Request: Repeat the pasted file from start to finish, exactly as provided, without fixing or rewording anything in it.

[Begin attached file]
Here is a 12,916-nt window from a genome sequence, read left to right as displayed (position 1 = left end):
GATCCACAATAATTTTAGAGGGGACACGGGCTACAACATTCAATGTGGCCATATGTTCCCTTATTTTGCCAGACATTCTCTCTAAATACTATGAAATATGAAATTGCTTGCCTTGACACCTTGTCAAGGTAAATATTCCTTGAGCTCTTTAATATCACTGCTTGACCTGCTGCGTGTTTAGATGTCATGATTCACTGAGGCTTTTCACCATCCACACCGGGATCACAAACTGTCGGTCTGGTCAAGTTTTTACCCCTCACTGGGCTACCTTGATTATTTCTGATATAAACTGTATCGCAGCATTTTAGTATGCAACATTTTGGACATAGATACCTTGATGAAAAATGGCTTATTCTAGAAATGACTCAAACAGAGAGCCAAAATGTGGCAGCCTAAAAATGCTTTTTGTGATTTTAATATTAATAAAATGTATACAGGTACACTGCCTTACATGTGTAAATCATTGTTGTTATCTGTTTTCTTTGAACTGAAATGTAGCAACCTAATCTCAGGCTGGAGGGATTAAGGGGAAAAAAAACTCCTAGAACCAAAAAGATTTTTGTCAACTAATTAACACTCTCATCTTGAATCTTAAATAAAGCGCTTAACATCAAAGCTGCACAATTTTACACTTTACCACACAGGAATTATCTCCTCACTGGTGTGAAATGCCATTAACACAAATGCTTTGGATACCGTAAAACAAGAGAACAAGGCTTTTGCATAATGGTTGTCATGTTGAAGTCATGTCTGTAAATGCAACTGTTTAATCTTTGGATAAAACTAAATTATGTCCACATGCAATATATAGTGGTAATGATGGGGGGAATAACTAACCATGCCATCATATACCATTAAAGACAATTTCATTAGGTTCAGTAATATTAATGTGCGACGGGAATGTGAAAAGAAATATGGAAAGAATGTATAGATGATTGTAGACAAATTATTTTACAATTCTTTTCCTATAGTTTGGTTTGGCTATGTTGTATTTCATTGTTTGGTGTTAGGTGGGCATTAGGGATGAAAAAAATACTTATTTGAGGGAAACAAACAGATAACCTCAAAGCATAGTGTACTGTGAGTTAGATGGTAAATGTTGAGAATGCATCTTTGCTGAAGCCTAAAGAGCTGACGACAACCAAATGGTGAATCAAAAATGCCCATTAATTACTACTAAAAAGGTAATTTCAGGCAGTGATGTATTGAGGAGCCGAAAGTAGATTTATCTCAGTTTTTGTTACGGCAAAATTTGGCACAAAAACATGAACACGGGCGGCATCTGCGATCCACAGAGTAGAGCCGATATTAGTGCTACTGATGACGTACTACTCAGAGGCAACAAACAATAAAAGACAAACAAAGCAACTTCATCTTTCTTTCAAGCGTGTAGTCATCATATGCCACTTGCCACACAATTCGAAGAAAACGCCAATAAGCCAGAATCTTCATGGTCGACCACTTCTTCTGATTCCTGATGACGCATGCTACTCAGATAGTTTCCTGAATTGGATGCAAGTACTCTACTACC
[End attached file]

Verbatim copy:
Here is a 12,916-nt window from a genome sequence, read left to right as displayed (position 1 = left end):
GATCCACAATAATTTTAGAGGGGACACGGGCTACAACATTCAATGTGGCCATATGTTCCCTTATTTTGCCAGACATTCTCTCTAAATACTATGAAATATGAAATTGCTTGCCTTGACACCTTGTCAAGGTAAATATTCCTTGAGCTCTTTAATATCACTGCTTGACCTGCTGCGTGTTTAGATGTCATGATTCACTGAGGCTTTTCACCATCCACACCGGGATCACAAACTGTCGGTCTGGTCAAGTTTTTACCCCTCACTGGGCTACCTTGATTATTTCTGATATAAACTGTATCGCAGCATTTTAGTATGCAACATTTTGGACATAGATACCTTGATGAAAAATGGCTTATTCTAGAAATGACTCAAACAGAGAGCCAAAATGTGGCAGCCTAAAAATGCTTTTTGTGATTTTAATATTAATAAAATGTATACAGGTACACTGCCTTACATGTGTAAATCATTGTTGTTATCTGTTTTCTTTGAACTGAAATGTAGCAACCTAATCTCAGGCTGGAGGGATTAAGGGGAAAAAAAACTCCTAGAACCAAAAAGATTTTTGTCAACTAATTAACACTCTCATCTTGAATCTTAAATAAAGCGCTTAACATCAAAGCTGCACAATTTTACACTTTACCACACAGGAATTATCTCCTCACTGGTGTGAAATGCCATTAACACAAATGCTTTGGATACCGTAAAACAAGAGAACAAGGCTTTTGCATAATGGTTGTCATGTTGAAGTCATGTCTGTAAATGCAACTGTTTAATCTTTGGATAAAACTAAATTATGTCCACATGCAATATATAGTGGTAATGATGGGGGGAATAACTAACCATGCCATCATATACCATTAAAGACAATTTCATTAGGTTCAGTAATATTAATGTGCGACGGGAATGTGAAAAGAAATATGGAAAGAATGTATAGATGATTGTAGACAAATTATTTTACAATTCTTTTCCTATAGTTTGGTTTGGCTATGTTGTATTTCATTGTTTGGTGTTAGGTGGGCATTAGGGATGAAAAAAATACTTATTTGAGGGAAACAAACAGATAACCTCAAAGCATAGTGTACTGTGAGTTAGATGGTAAATGTTGAGAATGCATCTTTGCTGAAGCCTAAAGAGCTGACGACAACCAAATGGTGAATCAAAAATGCCCATTAATTACTACTAAAAAGGTAATTTCAGGCAGTGATGTATTGAGGAGCCGAAAGTAGATTTATCTCAGTTTTTGTTACGGCAAAATTTGGCACAAAAACATGAACACGGGCGGCATCTGCGATCCACAGAGTAGAGCCGATATTAGTGCTACTGATGACGTACTACTCAGAGGCAACAAACAATAAAAGACAAACAAAGCAACTTCATCTTTCTTTCAAGCGTGTAGTCATCATATGCCACTTGCCACACAATTCGAAGAAAACGCCAATAAGCCAGAATCTTCATGGTCGACCACTTCTTCTGATTCCTGATGACGCATGCTACTCAGATAGTTTCCTGAATTGGATGCAAGTACTCTACTACC